Background:  This post hoc analysis from the Coronary Drug Project (CDP) evaluated the effects of niacin vs. placebo on the incidence of new onset type 2 diabetes mellitus (T2DM) and cardiovascular event rates in patients with normal and impaired fasting glucose (IFG).

Methods:  The CDP was a randomised, placebo-controlled clinical trial of lipid-modifying agents in men with previous myocardial infarction. Normoglycaemia and IFG were defined as fasting plasma glucose (FPG) < 5.6 mmol/l and FPG ≥ 5.6 but < 7.0 mmol/l, respectively. New onset T2DM was defined by ≥ 1 of the following: clinical diagnosis of T2DM, use of an antihyperglycaemic therapy, or two FPG values ≥ 7.0 mmol/l.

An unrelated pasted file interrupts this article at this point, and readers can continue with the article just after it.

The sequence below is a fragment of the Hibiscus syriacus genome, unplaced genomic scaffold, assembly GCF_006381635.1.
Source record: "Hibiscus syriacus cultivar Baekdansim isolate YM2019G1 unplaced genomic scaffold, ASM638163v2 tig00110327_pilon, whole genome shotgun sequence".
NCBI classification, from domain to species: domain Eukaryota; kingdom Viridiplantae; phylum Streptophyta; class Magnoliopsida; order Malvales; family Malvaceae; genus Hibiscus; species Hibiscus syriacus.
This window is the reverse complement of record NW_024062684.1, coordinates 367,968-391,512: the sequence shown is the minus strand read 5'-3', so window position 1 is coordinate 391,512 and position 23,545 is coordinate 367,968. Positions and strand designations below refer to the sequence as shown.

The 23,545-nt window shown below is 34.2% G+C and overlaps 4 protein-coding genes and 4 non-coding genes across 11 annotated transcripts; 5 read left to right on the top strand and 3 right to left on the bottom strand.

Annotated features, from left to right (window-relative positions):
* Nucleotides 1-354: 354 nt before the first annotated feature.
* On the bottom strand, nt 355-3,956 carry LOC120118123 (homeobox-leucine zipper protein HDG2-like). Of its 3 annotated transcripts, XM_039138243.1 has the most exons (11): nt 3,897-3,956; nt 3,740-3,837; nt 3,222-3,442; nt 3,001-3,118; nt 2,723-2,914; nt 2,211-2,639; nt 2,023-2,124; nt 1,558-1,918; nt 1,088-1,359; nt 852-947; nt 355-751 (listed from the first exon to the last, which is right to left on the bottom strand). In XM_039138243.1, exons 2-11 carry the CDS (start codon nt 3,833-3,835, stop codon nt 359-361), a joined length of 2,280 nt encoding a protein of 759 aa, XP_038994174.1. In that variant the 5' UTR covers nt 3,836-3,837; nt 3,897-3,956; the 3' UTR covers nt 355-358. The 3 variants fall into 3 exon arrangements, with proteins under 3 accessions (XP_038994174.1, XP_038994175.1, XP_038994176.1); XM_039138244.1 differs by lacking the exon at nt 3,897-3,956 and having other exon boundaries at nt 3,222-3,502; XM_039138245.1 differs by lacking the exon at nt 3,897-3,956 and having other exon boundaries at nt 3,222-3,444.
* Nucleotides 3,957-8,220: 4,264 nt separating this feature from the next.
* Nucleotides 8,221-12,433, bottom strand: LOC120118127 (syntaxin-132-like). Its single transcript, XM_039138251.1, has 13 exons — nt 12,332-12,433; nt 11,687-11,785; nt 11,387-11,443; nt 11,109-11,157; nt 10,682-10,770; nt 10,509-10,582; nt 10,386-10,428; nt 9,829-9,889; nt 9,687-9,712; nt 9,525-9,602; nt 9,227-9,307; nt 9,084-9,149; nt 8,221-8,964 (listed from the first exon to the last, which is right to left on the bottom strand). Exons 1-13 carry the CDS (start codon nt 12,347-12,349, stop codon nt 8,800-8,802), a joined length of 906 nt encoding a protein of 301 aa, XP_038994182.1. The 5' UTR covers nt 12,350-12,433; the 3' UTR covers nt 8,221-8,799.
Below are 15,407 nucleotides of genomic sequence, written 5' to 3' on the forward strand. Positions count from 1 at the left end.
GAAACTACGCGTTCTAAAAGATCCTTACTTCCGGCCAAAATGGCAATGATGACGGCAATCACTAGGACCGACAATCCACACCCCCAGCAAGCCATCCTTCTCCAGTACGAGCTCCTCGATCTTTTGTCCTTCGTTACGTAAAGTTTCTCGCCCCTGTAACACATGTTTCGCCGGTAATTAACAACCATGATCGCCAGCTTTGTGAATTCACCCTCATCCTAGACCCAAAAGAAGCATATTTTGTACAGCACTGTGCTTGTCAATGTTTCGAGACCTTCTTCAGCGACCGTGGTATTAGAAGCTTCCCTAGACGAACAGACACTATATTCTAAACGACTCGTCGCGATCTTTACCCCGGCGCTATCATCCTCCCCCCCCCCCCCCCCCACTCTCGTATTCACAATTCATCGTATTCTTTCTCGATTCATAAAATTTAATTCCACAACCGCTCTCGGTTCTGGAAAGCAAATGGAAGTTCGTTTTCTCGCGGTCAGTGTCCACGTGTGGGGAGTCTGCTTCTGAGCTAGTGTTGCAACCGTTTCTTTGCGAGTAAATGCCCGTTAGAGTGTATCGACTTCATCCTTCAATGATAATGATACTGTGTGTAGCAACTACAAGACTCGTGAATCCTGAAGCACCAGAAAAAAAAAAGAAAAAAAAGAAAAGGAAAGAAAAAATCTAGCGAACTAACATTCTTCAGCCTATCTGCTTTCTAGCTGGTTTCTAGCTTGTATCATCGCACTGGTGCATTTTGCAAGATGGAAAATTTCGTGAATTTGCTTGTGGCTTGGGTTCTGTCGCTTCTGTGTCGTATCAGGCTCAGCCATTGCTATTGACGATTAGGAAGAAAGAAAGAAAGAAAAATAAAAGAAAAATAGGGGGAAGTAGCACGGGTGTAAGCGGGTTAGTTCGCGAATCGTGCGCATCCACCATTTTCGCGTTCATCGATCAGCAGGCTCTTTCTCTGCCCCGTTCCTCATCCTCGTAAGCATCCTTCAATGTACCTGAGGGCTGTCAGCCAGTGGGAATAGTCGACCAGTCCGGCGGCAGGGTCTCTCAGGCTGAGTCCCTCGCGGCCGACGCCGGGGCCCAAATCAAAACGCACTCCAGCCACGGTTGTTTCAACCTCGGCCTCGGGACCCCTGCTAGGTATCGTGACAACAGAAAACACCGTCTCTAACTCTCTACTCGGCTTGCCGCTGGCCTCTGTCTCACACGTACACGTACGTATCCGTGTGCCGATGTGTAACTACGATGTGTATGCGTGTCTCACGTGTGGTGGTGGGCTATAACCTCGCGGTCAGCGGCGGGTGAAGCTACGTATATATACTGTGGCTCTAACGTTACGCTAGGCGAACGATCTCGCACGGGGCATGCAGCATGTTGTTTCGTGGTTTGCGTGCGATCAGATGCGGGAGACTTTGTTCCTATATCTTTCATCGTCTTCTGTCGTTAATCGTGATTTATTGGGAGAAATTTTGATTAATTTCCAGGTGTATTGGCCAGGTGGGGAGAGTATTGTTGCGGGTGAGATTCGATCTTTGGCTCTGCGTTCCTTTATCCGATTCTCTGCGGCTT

Results:  The incidence of new onset T2DM was higher in patients with IFG (16.5%) compared with those with normoglycaemia (5.4%), and was slightly higher with niacin vs. placebo in both normoglycaemic (6.8% vs. 4.9%; p = 0.07) and IFG (19.8% vs. 15.2%; p = 0.05) patients. Consistent with previous analyses, the cardiovascular benefit of niacin was independent of baseline glycaemic status (normal, IFG, T2DM) and change in fasting glucose level from baseline to year 1.

Conclusion:  Despite a modest increase in risk of new onset T2DM with long-term niacin therapy, there is a potential cardiovascular benefit of niacin.